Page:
Sotomayor's powers of persuasion.

The law, lawyers, and the court.
May 28 2009 5:03 PM

Sotomayor Sides With the Cops

And persuades a Republican judge to go along with her.

(Continued from Page 1)

The jury believed Jocks and awarded him more than $600,000 in damages. Tavernier and the detective appealed. The judges on the panel for the U.S. Court of Appeals for the 2nd Circuit were Sotomayor; Pierre Leval, a Clinton appointee; and John Walker Jr., appointed by President George Herbert Walker Bush, who is his cousin (Walker and Walker, same family). From the beginning, Sotomayor backed Tavernier. She saw his arrest of Jocks as reasonable. Leval and Walker were on the other side.

Walker wrote an opinion affirming the jury verdict, 2-1. But the drafting took a long time, and when a draft was finally circulated, Sotomayor responded to it by arguing that the grounds for a reasonable arrest are broad. As an off-duty cop who'd been hit in the face with a phone after an altercation, she argued, Tavernier was justified in making the arrest as a matter of law. That meant throwing out the jury verdict. Walker could not get her to change her mind. Instead, Leval decided he was persuaded by Sotomayor's argument about how broad the grounds for making an arrest can be and switched sides. Finally, Walker gave up and switched, too. His written opinion throws one bone to Jocks by leaving open the possibility of a new trial based on one narrow argument (that he acted in self-defense when he threw the phone). But throwing out the $600,000-plus jury award was a huge blow to the plaintiff. The case was retried in 2007, and Jocks lost, based on the more constraining jury instructions that the trial judge gave because of the 2nd Circuit ruling. *

Advertisement

Why did Sotomayor see the case the way she did? Maybe because she is a former prosecutor: She went straight from Yale Law School to the Manhattan district attorney's office in 1979 and tried dozens of criminal cases there over five years. Or maybe Sotomayor has other reasons; it's hard to know. And in the end, the other two judges involved agreed she was right on the law. But what's striking, of course, is that she persuaded them to undo a verdict in a case that a jury saw as rife with police abuse of power. "You read this unanimous opinion, and it would seem to be the Republican judge who is driving this decision that she just signed on to. When in fact it was exactly the opposite," one observer said.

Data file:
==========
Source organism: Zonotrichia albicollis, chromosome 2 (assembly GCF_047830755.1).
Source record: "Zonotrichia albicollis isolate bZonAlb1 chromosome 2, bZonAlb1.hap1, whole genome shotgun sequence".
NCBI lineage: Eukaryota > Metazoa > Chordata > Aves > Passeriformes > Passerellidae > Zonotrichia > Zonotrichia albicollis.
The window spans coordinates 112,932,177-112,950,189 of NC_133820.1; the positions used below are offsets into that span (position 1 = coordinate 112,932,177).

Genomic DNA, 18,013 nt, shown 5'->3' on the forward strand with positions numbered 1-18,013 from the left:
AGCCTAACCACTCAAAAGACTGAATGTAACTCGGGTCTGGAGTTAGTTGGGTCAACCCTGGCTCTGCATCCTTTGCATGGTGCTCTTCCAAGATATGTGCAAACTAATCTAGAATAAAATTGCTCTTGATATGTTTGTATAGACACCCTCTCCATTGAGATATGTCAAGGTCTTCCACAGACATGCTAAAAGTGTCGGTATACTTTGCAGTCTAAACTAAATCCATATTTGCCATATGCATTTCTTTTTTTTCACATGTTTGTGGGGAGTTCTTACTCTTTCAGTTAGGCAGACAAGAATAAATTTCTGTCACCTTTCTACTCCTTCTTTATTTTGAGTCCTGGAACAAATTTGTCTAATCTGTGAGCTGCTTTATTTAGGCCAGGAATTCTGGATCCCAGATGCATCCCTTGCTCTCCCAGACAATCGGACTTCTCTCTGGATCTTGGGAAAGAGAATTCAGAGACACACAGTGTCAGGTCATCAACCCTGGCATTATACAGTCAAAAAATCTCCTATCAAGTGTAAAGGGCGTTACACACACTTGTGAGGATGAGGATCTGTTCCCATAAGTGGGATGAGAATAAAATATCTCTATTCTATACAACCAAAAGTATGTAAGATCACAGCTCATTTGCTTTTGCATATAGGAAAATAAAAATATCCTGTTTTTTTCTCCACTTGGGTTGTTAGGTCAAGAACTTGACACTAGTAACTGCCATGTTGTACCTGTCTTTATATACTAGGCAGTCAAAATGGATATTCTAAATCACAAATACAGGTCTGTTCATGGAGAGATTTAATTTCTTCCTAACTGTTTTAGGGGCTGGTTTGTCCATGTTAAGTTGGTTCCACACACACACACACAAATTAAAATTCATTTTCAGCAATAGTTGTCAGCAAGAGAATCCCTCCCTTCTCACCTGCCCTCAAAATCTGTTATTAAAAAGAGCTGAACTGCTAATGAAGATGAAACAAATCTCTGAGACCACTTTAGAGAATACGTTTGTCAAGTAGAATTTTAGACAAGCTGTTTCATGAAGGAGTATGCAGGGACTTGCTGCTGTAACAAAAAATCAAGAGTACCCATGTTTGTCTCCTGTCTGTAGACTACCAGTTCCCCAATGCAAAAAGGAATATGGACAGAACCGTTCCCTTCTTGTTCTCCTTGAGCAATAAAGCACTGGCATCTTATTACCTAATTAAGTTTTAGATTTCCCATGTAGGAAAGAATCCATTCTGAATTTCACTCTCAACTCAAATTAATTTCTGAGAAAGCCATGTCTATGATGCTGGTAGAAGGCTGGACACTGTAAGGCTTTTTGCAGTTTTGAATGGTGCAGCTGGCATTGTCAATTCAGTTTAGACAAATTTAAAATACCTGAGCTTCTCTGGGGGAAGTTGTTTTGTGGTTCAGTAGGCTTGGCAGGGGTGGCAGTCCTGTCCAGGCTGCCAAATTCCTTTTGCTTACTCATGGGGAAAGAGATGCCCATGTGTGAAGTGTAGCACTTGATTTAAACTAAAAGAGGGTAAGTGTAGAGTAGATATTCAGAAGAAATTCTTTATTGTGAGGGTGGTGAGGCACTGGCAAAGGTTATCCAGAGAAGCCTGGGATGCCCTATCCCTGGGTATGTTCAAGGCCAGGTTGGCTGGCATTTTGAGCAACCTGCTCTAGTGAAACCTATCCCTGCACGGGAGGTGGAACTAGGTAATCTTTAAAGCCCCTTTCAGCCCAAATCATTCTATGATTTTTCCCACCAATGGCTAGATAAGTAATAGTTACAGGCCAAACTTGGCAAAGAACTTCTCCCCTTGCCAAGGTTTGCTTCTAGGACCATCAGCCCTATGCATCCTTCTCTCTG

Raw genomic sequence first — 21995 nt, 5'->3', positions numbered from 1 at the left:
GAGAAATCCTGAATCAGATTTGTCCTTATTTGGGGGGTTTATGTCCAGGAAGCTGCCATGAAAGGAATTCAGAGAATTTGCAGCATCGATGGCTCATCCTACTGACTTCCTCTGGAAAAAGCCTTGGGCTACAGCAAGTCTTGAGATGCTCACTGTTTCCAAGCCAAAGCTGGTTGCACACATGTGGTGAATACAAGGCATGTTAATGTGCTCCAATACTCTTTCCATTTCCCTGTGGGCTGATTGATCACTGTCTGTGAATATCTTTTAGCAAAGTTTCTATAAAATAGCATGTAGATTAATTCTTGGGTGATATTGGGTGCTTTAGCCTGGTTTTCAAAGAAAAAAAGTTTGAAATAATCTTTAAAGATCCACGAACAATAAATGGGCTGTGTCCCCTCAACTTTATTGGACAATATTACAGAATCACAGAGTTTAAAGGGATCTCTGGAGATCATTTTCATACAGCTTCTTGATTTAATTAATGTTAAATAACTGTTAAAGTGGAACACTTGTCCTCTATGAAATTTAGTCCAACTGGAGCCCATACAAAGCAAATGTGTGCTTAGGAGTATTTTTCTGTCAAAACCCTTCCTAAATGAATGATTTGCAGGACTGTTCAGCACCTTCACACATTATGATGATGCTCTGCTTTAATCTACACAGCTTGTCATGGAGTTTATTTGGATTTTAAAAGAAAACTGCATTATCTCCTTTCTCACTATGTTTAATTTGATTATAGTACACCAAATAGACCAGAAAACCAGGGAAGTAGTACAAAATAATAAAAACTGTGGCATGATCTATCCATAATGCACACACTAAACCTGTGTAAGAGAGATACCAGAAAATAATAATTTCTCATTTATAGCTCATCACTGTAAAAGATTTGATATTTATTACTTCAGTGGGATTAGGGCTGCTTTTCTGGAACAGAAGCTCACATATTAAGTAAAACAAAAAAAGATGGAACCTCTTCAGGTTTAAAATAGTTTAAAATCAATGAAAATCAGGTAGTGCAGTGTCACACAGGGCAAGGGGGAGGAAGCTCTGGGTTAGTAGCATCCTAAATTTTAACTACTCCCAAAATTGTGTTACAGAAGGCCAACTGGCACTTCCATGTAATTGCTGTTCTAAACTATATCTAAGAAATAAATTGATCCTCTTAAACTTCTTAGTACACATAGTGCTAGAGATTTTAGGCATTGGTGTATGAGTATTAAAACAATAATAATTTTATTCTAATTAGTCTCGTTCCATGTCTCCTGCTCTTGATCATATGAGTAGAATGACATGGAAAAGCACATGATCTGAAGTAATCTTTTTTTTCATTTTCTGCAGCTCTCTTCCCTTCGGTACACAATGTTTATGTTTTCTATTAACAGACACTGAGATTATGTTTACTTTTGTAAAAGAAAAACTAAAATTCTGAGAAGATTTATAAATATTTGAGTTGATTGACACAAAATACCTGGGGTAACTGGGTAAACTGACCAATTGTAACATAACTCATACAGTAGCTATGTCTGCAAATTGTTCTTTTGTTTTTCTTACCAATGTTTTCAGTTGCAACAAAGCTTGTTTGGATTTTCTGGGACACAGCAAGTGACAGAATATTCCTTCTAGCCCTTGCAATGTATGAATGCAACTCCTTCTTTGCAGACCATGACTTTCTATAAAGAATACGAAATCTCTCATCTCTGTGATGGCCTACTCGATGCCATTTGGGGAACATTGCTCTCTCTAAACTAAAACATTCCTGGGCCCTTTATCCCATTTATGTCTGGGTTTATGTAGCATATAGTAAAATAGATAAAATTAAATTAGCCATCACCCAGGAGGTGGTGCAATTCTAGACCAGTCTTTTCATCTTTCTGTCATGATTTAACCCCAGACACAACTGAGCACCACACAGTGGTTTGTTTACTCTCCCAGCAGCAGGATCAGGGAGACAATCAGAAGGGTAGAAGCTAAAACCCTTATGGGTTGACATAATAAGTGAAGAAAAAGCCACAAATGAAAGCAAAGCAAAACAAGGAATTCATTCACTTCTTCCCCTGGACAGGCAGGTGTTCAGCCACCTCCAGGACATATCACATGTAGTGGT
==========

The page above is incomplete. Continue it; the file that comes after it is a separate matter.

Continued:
I'm consistently hearing that Sotomayor is forceful and assertive and plays well with her colleagues. After oral argument in a case, she is quick to fax detailed memos, citing details from the record—not every judge looks at this early on—or from her clerks' legal research. She picks up the phone to call other judges, an unusually direct method in the 2nd Circuit that reportedly works well for her. She directs her clerks to respond to the work of other judges before tending to the work of her own chambers, also not always the norm and an appreciated display of courtesy. She has good relationships with Republican appointees on the court in addition to Judge Walker: When Obama tapped her this week, Judge Richard Wesley, a George W. Bush appointee, called her "an outstanding colleague with a keen legal mind." Jocks v. Tavernier illustrates what a skilled negotioator she is. And it shows, too, that sometimes judges don't deliver what we expect. For the worse.

This article also appears on Double X.

Correction, June 2, 2009: The original sentence stated that the case was not retried. (Return to the corrected sentence.)

TODAY IN SLATE

Medical Examiner

Here’s Where We Stand With Ebola

Even experienced international disaster responders are shocked at how bad it’s gotten.

Why Are Lighter-Skinned Latinos and Asians More Likely to Vote Republican?

A Woman Who Escaped the Extreme Babymaking Christian Fundamentalism of Quiverfull

The XX Factor
Sept. 22 2014 12:29 PM A Woman Who Escaped the Extreme Babymaking Christian Fundamentalism of Quiverfull

Subprime Loans Are Back

And believe it or not, that’s a good thing.

It Is Very Stupid to Compare Hope Solo to Ray Rice

Building a Better Workplace

In Defense of HR

Startups and small businesses shouldn’t skip over a human resources department.

How Ted Cruz and Scott Brown Misunderstand What It Means to Be an American Citizen

Divestment Is Fine but Mostly Symbolic. There’s a Better Way for Universities to Fight Climate Change.

  News & Politics
Politics
Sept. 22 2014 6:30 PM What Does It Mean to Be an American? Ted Cruz and Scott Brown think it’s about ideology. It’s really about culture.
  Business
Moneybox
Sept. 22 2014 5:38 PM Apple Won't Shut Down Beats Music After All (But Will Probably Rename It)
  Life
Outward
Sept. 22 2014 4:45 PM Why Can’t the Census Count Gay Couples Accurately?
  Double X
The XX Factor
Sept. 22 2014 7:43 PM Emma Watson Threatened With Nude Photo Leak for Speaking Out About Women's Equality
  Slate Plus
Slate Plus
Sept. 22 2014 1:52 PM Tell Us What You Think About Slate Plus Help us improve our new membership program.
  Arts
Brow Beat
Sept. 22 2014 9:17 PM Trent Reznor’s Gone Girl Soundtrack Sounds Like an Eerie, Innovative Success
  Technology
Future Tense
Sept. 22 2014 6:27 PM Should We All Be Learning How to Type in Virtual Reality?
  Health & Science
Medical Examiner
Sept. 22 2014 4:34 PM Here’s Where We Stand With Ebola Even experienced international disaster responders are shocked at how bad it’s gotten.
  Sports
Sports Nut
Sept. 18 2014 11:42 AM Grandmaster Clash One of the most amazing feats in chess history just happened, and no one noticed.